The study, conducted by QS Supplies revealed that four in 10 Brits frequently use their phone on the toilet, but 39.6 per cent never clean their phone…
It’s a fact of life: germs are everywhere, and there’s no escaping them. But does that mean we should surrender and accept contact with a never-ending germ army?
Or do we fight the good fight and engage in as many germ-dodging tactics as we can? Some people fall firmly into one of these camps but most are somewhere in the middle – picking their battles based on what disgusts them the most.
QS Supplies spoke to 1,008 Brits to find out who are the germaphobes among us, what tactics we use to avoid germs, who lies about hygiene behaviours, and the ways we expose ourselves to more germs than we realise.
The study concluded that one in 10 of us take our own bedding to hotels in order to avoid germs, while 53.7 per cent admitted to pushing buttons with knuckles.
Unsurprisingly, the hotel bathroom was where the germ-phobic folks in the study feared the most, with a staggering 68.5 per cent admitting to hovering above public toilet seats over sitting and 26.3 per cent skipping flushing to avoid touching a public toilet.
Paper towels also come in handy for almost four in 10 Brits who use them to turn off taps and for over half of people who use them (or their clothing) to open the bathroom door.
“Overall, 37.2 per cent of people ‘often’ or ‘always’ take their mobile phone with them to the toilet.”
The majority of Brits have a device that they can take with them anywhere and often do: their mobile phones. Only one in five people said that they never take their mobile phone to the bathroom. Overall, 37.2 per cent of people ‘often’ or ‘always’ take their mobile phone with them to the toilet. What’s more concerning, though, is that only four in 10 of people have never cleaned their mobile phone.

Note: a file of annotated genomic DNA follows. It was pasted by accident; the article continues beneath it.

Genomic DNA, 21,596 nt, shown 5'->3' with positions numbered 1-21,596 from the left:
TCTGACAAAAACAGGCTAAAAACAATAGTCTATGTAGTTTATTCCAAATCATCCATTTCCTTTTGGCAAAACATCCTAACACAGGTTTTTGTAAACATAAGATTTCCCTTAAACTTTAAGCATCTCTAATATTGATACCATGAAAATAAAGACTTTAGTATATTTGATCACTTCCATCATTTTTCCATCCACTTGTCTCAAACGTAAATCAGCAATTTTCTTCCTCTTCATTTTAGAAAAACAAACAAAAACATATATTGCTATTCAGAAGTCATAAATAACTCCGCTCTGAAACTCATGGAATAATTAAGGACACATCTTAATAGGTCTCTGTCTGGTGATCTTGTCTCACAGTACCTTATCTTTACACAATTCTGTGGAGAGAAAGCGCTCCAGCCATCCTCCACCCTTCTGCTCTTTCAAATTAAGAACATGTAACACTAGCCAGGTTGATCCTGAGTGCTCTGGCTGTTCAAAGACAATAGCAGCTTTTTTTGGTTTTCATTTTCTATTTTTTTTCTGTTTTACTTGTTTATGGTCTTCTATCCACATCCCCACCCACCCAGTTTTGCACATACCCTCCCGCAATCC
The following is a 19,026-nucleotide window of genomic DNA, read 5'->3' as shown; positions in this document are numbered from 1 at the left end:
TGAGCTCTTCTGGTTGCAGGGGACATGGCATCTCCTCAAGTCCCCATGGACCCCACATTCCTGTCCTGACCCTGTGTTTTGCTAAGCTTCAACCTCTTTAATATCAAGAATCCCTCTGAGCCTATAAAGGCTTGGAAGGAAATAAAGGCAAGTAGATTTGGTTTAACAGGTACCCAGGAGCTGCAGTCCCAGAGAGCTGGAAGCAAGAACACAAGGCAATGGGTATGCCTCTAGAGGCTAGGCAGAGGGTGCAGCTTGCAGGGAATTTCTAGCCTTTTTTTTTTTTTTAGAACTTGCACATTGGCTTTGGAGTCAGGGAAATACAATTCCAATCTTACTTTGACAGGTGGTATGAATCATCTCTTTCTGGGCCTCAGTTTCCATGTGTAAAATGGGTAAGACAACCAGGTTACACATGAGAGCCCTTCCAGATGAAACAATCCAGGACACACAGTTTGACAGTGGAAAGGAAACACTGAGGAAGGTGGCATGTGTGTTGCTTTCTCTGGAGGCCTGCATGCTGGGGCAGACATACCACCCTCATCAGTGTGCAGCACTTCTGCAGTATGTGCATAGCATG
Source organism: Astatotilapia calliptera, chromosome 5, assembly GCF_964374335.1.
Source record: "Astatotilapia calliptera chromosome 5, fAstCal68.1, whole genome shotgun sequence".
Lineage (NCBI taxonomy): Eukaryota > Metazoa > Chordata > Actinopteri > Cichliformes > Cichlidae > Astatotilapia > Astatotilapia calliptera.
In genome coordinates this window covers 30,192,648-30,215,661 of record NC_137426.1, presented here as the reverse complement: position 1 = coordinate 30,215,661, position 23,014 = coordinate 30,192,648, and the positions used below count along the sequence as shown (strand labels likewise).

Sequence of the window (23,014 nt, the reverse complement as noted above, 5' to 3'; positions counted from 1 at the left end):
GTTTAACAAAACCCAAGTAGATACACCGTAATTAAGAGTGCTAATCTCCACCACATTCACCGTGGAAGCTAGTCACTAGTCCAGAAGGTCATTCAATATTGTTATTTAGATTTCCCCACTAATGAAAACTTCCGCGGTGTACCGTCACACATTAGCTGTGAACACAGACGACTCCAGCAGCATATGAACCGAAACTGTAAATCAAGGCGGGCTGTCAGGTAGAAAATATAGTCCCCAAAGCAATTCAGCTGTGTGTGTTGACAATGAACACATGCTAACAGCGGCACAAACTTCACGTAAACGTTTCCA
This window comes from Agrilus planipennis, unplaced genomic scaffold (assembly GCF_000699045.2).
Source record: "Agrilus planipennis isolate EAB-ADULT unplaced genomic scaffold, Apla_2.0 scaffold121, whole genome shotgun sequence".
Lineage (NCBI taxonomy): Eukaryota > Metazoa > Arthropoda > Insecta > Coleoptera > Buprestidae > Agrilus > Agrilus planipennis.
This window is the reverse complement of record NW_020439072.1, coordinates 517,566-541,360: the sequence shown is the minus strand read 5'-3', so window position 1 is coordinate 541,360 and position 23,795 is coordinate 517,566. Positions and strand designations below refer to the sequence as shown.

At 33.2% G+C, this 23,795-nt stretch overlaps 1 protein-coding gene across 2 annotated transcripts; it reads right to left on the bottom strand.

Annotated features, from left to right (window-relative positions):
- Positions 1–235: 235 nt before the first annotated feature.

The fight continues outside the bathroom. More than three-quarters of us wash food despite it being labelled ‘pre-washed’, while 27.7 per cent wash our hands after putting on shoes.
For those truly committed to the germ-dodging lifestyle more extreme measures can be taken, like taking your own bedding to a hotel (12.3 per cent) and taking personal cutlery to a restaurant (5.9 per cent).
Exactly one in 10 people classified themselves as a germaphobe. The bathroom supplies company took the germ-dodging activities and ranked them based on how much more likely self-confessed germaphobes were to do them compared to non-germaphobes. They found that taking your own bedding to a hotel is the biggest hint that a person may be a germaphobe, as almost 27 per cent of germaphobes have done this compared to 10.5 per cent of non-germaphobes.
Self-identified germaphobes were also 2.5 times more likely to have taken their own cutlery to a restaurant, 2.4 times more likely to wash their hands after putting on shoes, and 2.4 times more likely to flush the toilet using their feet. If you do all these things then you might just be a germaphobe.
Whether germaphobe or not, most of us have a germ-dodging quirk or two. Nine out of 10 people claimed not to be a germaphobe but still sometimes flush the toilet with their feet or pack their own bed sheets when staying in a hotel.
The bathroom produces many germ-dodging tactics but perhaps our guile is misplaced and we should focus on specific items in the home, like our kitchen sponges and mobile phones. Our phones may provide welcome relief from boredom, but they’re also a germ storage device with the capacity to undo diligent hand-washing hygiene.
While the results of the study shows that many Brits engage in crazy tactics to dodge germs, it’s worth noting that the very best defence against germs is simple: wash your hands regularly and properly. Also, maybe give your phone a clean once in a while.
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Main image credit: Pixabay